The Secret Life of Money : A Kid’s Guide to Cash

This piece actually made its way into the book (it’s one of the cool cartoons that Clayton drew) but boy, does this first draft sound different than the one we used in the end. Check out pages 38-39 in the book and see what I mean!


Kira’s got the scoop on…

How the money you earn controls how much money you can burn 

“If my mom makes $52,000 a year, why does she say she can’t afford to buy me a new bike? Where does all that money go?”

Panel 1

7:47 am: Wakey-wakey, eggs and bakey! Time to get up and scarf down breakfast.

Cha-ching! Food at home: average cost per year $3,465

Panel 2

8:33 am: Mom jumps in the car so she can commute to work 45 minutes away. You ride the incredibly clean and comfortable bus to school.

Cha-ching! Transportation: average cost per year $8,758

Panel 3

10:12 am: That tag on your shirt is driving you nuts! No wonder you can’t concentrate on your art class paper-mâché masterpiece.

Cha-ching! Clothing: average cost per year $1,881

Panel 4

1:46 pm: Hellooo recess. Goodbye kneecap.

Cha-ching! Insurance and healthcare (U.S.): average cost per year $3,162

(illustration: Kid swinging on monkey bars or doing something crazy on the school climber.)

Panel 5

6:38 pm: Would you like fries with that radicchio? Gotcha! Sometimes a busy day requires a fast food fallback plan.

Cha-ching! Food eaten away from home: average cost per year $2,668

Panel 6

9:02 pm: Good night, sleep tight. Don’t let your mom’s house mortgage (or insurance, heating and water utilities, housekeeping supplies, and furnishings) bite.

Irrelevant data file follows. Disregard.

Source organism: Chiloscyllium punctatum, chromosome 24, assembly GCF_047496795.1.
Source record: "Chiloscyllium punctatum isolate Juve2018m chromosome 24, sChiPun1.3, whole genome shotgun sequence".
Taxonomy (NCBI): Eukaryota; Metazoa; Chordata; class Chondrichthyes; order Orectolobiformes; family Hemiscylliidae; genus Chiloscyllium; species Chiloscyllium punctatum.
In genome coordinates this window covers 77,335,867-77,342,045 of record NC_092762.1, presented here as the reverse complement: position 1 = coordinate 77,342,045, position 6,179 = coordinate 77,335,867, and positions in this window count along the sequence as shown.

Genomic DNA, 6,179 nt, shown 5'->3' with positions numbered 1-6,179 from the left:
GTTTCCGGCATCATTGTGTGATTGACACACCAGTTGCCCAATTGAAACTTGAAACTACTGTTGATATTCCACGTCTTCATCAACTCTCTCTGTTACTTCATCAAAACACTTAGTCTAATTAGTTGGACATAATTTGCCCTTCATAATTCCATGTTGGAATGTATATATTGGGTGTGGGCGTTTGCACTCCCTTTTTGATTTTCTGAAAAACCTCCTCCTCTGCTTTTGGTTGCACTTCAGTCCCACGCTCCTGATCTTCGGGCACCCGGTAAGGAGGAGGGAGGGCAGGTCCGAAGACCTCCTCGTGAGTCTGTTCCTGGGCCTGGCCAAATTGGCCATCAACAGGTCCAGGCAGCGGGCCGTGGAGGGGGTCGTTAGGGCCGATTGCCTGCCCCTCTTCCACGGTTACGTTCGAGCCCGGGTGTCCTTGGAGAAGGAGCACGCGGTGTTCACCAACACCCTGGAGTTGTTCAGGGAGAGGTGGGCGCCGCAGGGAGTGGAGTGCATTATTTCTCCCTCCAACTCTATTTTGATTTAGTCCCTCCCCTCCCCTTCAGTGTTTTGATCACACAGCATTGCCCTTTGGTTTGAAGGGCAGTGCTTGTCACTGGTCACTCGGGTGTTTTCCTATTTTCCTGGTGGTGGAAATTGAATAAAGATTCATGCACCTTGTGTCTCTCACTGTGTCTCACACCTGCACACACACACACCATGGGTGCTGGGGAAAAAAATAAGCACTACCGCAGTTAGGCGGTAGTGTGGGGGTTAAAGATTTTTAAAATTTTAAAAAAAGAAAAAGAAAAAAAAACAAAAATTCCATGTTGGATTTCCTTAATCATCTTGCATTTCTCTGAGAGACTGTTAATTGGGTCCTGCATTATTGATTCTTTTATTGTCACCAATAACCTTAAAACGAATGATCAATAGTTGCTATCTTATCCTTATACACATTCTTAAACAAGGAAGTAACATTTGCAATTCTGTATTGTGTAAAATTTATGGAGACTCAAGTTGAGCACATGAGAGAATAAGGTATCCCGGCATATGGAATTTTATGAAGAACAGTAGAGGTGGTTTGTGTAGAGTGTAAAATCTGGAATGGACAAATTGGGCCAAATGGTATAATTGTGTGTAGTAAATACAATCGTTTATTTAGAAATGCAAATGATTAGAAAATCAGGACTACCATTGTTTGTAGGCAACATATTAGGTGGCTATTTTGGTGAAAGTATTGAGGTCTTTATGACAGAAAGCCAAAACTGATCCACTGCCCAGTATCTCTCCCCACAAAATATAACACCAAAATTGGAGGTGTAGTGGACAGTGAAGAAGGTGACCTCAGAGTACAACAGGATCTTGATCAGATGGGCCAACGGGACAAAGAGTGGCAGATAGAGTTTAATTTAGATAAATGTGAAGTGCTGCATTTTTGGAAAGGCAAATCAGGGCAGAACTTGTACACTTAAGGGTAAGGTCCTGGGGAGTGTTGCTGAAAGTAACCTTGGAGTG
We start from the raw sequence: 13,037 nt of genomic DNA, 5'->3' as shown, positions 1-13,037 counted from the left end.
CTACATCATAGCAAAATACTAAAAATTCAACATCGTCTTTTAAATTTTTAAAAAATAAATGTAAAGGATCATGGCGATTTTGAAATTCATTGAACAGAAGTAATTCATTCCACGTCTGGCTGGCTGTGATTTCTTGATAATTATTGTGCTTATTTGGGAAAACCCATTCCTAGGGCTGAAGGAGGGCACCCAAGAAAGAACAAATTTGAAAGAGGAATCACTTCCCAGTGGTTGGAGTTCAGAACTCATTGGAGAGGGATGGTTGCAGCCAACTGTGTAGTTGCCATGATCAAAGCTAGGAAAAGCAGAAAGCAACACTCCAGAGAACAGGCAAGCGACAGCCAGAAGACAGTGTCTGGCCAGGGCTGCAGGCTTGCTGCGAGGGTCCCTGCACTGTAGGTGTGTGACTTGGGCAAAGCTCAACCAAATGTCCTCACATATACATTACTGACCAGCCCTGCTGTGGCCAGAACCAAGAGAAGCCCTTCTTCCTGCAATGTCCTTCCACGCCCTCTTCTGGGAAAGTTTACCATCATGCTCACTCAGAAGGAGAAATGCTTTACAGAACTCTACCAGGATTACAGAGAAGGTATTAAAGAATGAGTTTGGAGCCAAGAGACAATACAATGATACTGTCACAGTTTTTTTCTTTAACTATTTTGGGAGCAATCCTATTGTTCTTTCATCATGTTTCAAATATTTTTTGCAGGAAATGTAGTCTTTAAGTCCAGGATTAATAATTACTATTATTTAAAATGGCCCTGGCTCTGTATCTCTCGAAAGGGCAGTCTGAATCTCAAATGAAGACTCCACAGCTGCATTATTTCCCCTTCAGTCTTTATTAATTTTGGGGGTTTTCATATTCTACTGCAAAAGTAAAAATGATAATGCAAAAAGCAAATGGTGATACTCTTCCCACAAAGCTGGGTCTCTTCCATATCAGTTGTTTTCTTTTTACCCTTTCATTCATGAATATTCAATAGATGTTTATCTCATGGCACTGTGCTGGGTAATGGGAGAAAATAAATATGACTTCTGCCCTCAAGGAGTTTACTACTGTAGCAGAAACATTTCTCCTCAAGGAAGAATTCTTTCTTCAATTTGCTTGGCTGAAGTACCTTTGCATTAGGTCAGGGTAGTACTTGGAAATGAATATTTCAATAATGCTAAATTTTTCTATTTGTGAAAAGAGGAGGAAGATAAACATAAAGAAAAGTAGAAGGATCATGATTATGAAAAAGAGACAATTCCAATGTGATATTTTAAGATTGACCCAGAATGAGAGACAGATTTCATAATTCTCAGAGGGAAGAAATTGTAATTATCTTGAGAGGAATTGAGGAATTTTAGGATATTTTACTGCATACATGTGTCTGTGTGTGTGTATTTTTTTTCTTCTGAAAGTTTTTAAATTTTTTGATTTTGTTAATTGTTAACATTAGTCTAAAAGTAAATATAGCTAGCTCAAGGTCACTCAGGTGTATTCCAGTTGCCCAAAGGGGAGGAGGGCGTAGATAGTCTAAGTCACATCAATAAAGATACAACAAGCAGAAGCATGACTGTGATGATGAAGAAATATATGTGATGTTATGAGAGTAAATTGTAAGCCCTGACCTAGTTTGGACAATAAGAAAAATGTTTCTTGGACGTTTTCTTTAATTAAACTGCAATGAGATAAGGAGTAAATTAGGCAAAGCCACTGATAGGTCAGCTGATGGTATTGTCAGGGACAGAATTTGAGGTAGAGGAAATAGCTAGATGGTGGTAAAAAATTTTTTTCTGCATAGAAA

Cha-ching! Housing and shelter: average cost $16,920

Panel 7

9:41 pm: But wait! We interrupt this oh-so-fascinating scene where your mother spends the next 52 minutes paying bills and balancing the books to bring you the latest comic episode of “INFLATION: WHAT GOES UP… GOES UP AGAIN!”

(Illustration: Mom pays bills. Include: telephone, cell phone, cable, Internet, dry cleaning bills, entertainment, dentist bills, pet grooming, credit card payments etc.)

Panel 8

Even when mom’s doing everything right – saving money and paying off the bills on time – along comes something called “inflation” that cranks up the price of everything she buys.

Panel 9

Inflation happens when there is too much money going around. The result? The value of things starts to fall, but the price of things goes up. Historically, inflation has averaged about three percent each year. So something that cost $10 last year, will cost $10.30 this year.

Panel 10

Inflation is not a big deal when your mom gets a raise and makes an extra three percent too. But if her salary stays the same… you’ll both feel the pinch.

Panel 11

Combine inflation, taxes and the cost of living – all those things you need to live – and suddenly there’s very little left over to pay for things you want.

Panel 12

But chin up. If you really want that bike, you can always make mom dinner instead of asking for pricey take-out pizza. (You can stop laughing now.) Or better yet, spring for a more economical pogo stick. They’re super-keen!

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